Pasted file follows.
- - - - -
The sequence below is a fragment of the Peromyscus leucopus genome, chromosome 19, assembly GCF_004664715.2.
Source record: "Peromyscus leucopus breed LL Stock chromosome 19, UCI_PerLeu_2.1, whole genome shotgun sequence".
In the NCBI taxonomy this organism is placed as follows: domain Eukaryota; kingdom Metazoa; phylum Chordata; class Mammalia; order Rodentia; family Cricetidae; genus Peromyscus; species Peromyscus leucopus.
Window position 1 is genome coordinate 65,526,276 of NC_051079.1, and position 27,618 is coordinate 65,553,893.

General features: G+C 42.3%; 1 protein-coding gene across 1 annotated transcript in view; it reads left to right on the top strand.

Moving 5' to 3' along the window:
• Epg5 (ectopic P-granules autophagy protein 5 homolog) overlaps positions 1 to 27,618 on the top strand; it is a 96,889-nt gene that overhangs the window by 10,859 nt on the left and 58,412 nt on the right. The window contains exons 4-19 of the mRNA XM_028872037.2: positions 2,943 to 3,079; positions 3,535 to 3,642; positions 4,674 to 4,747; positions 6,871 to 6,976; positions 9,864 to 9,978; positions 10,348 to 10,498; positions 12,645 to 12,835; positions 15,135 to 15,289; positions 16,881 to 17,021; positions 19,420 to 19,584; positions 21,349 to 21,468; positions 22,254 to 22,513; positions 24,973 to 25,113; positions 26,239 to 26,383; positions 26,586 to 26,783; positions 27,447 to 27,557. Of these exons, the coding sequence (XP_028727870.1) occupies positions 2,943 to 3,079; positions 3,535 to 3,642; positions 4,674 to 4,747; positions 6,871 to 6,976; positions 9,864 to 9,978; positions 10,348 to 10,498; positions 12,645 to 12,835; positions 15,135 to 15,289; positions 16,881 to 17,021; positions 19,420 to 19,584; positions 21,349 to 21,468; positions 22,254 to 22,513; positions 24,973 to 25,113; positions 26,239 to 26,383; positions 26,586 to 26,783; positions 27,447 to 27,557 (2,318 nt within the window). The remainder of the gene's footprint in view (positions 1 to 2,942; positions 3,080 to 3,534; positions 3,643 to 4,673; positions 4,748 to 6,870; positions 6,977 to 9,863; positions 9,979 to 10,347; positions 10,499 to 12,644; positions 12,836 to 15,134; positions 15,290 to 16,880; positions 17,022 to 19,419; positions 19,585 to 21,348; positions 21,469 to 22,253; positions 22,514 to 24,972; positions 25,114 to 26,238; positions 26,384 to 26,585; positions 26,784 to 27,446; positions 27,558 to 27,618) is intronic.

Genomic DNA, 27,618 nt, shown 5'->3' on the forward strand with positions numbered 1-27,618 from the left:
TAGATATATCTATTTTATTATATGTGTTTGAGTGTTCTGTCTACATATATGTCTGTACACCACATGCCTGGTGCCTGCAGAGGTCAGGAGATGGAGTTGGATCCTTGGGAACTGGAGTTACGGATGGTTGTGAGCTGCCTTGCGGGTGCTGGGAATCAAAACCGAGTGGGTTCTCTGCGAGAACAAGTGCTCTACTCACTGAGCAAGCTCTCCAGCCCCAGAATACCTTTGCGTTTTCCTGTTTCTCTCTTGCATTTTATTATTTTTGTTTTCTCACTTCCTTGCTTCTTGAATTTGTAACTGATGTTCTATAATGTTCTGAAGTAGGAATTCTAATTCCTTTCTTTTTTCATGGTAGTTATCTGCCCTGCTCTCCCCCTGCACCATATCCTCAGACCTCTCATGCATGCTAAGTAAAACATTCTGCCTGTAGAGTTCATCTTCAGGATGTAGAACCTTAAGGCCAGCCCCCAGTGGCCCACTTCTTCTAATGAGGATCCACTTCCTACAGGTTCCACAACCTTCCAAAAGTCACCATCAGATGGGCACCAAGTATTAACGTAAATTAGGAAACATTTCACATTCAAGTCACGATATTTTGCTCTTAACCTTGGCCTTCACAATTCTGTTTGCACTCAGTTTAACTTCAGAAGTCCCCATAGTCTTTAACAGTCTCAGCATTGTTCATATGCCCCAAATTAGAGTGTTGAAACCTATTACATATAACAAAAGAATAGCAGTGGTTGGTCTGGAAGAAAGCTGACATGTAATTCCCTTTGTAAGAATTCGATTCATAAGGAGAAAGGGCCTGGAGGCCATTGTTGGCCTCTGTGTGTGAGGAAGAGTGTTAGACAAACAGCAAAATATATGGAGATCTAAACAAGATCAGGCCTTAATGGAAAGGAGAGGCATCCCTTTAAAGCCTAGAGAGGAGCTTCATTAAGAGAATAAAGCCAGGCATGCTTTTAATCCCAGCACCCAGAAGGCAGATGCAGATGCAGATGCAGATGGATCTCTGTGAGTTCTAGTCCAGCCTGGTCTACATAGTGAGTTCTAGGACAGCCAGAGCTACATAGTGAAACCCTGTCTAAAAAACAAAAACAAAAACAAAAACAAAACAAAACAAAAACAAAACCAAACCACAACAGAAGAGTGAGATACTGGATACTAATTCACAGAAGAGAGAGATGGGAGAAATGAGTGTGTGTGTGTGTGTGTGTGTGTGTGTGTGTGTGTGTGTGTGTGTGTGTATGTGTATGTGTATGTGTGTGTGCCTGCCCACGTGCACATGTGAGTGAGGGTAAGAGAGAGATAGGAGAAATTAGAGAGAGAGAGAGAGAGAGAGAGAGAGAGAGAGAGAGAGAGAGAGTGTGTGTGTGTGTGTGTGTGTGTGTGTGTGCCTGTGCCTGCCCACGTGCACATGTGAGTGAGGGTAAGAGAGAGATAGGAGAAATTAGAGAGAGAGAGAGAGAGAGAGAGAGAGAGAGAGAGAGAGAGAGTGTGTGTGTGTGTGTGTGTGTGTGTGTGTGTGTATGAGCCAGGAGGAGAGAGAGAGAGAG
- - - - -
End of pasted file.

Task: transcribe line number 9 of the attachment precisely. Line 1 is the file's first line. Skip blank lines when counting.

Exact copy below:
TAGATATATCTATTTTATTATATGTGTTTGAGTGTTCTGTCTACATATATGTCTGTACACCACATGCCTGGTGCCTGCAGAGGTCAGGAGATGGAGTTGGATCCTTGGGAACTGGAGTTACGGATGGTTGTGAGCTGCCTTGCGGGTGCTGGGAATCAAAACCGAGTGGGTTCTCTGCGAGAACAAGTGCTCTACTCACTGAGCAAGCTCTCCAGCCCCAGAATACCTTTGCGTTTTCCTGTTTCTCTCTTGCATTTTATTATTTTTGTTTTCTCACTTCCTTGCTTCTTGAATTTGTAACTGATGTTCTATAATGTTCTGAAGTAGGAATTCTAATTCCTTTCTTTTTTCATGGTAGTTATCTGCCCTGCTCTCCCCCTGCACCATATCCTCAGACCTCTCATGCATGCTAAGTAAAACATTCTGCCTGTAGAGTTCATCTTCAGGATGTAGAACCTTAAGGCCAGCCCCCAGTGGCCCACTTCTTCTAATGAGGATCCACTTCCTACAGGTTCCACAACCTTCCAAAAGTCACCATCAGATGGGCACCAAGTATTAACGTAAATTAGGAAACATTTCACATTCAAGTCACGATATTTTGCTCTTAACCTTGGCCTTCACAATTCTGTTTGCACTCAGTTTAACTTCAGAAGTCCCCATAGTCTTTAACAGTCTCAGCATTGTTCATATGCCCCAAATTAGAGTGTTGAAACCTATTACATATAACAAAAGAATAGCAGTGGTTGGTCTGGAAGAAAGCTGACATGTAATTCCCTTTGTAAGAATTCGATTCATAAGGAGAAAGGGCCTGGAGGCCATTGTTGGCCTCTGTGTGTGAGGAAGAGTGTTAGACAAACAGCAAAATATATGGAGATCTAAACAAGATCAGGCCTTAATGGAAAGGAGAGGCATCCCTTTAAAGCCTAGAGAGGAGCTTCATTAAGAGAATAAAGCCAGGCATGCTTTTAATCCCAGCACCCAGAAGGCAGATGCAGATGCAGATGCAGATGGATCTCTGTGAGTTCTAGTCCAGCCTGGTCTACATAGTGAGTTCTAGGACAGCCAGAGCTACATAGTGAAACCCTGTCTAAAAAACAAAAACAAAAACAAAAACAAAACAAAACAAAAACAAAACCAAACCACAACAGAAGAGTGAGATACTGGATACTAATTCACAGAAGAGAGAGATGGGAGAAATGAGTGTGTGTGTGTGTGTGTGTGTGTGTGTGTGTGTGTGTGTGTGTGTGTGTATGTGTATGTGTATGTGTGTGTGCCTGCCCACGTGCACATGTGAGTGAGGGTAAGAGAGAGATAGGAGAAATTAGAGAGAGAGAGAGAGAGAGAGAGAGAGAGAGAGAGAGAGAGAGAGTGTGTGTGTGTGTGTGTGTGTGTGTGTGTGCCTGTGCCTGCCCACGTGCACATGTGAGTGAGGGTAAGAGAGAGATAGGAGAAATTAGAGAGAGAGAGAGAGAGAGAGAGAGAGAGAGAGAGAGAGAGAGTGTGTGTGTGTGTGTGTGTGTGTGTGTGTGTGTATGAGCCAGGAGGAGAGAGAGAGAGAG